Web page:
The following formation and evaluation rules aplly to arithmetic expressions:
- Parentheses can be used in arithmetic expressions to specify the order in which elements are to be evaluated. Expressions
within parentheses are evaluated first, and within nested parentheses, evaluation proceeds from the least inclusive set to
the most inclusive set. When parentheses are not used, or parenthesized expressions are at the same level of inclusiveness,
the following hierarchical order of execution is implied:
||Unary plus and minus, B-NOT
||Multiplication and division
||Addition and subtraction
||B-XOR and B-EXOR
Thus, in the expression:
1 + 2 * 3
the order of evaluation is:
- 2 * 3
yielding an intermediate result of 6
- 1 + 6
giving a result of 7.
- Parentheses are used either to eliminate ambiguities in logic where consecutive operations of the same hierarchical level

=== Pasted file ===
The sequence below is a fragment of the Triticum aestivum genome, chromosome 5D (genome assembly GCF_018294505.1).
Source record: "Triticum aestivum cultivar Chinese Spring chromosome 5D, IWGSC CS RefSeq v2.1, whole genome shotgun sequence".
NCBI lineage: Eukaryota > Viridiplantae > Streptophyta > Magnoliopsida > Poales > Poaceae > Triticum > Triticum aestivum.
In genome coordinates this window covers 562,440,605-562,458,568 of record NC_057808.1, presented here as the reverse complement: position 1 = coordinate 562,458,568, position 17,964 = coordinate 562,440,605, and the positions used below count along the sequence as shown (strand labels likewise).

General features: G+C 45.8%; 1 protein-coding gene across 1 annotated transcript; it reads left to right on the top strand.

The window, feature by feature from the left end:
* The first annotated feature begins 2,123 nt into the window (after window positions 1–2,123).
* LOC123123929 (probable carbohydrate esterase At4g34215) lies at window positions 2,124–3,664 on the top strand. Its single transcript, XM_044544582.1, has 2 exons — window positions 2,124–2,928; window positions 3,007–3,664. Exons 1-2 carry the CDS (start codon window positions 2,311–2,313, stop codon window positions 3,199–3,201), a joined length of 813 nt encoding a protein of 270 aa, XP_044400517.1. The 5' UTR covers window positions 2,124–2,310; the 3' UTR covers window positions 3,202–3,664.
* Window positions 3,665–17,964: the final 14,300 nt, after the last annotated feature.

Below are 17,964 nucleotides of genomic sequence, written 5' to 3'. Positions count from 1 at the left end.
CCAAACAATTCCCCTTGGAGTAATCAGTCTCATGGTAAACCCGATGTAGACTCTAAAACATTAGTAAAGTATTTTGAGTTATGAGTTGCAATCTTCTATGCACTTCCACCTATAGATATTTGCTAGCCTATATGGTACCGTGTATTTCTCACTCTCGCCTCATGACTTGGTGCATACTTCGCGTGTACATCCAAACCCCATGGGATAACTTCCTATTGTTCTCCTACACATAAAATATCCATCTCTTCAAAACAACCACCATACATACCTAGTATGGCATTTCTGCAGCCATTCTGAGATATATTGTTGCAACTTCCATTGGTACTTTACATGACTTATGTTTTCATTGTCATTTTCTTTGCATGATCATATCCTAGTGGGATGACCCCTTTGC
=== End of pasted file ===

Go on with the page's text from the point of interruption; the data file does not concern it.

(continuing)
appear or to modify the normal hierarchical sequence of execution in expressions where it is necessary to have some deviation
from the normal precedence. When the sequence of execution is not specified by parentheses, the order of execution of consecutive
operations of the same hierarchical level is from left to right.
- An arithmetic expression can only begin with the symbol "(", "+", "-", the bitwise operator B-NOT, or a variable, and can
only end with a ")" or a variable. There must be a one-to-one correspondence between left and right parenthesis of an arithmetic
expression such that each left parenthesis is to the left of its corresponding right parenthesis.
- Arithmetic expressions allow you to combine arithmetic operations without the restrictions on composite of operands and/or
receiving data items. See, for example, Syntax Rule 3 of The ADD Statement in this chapter.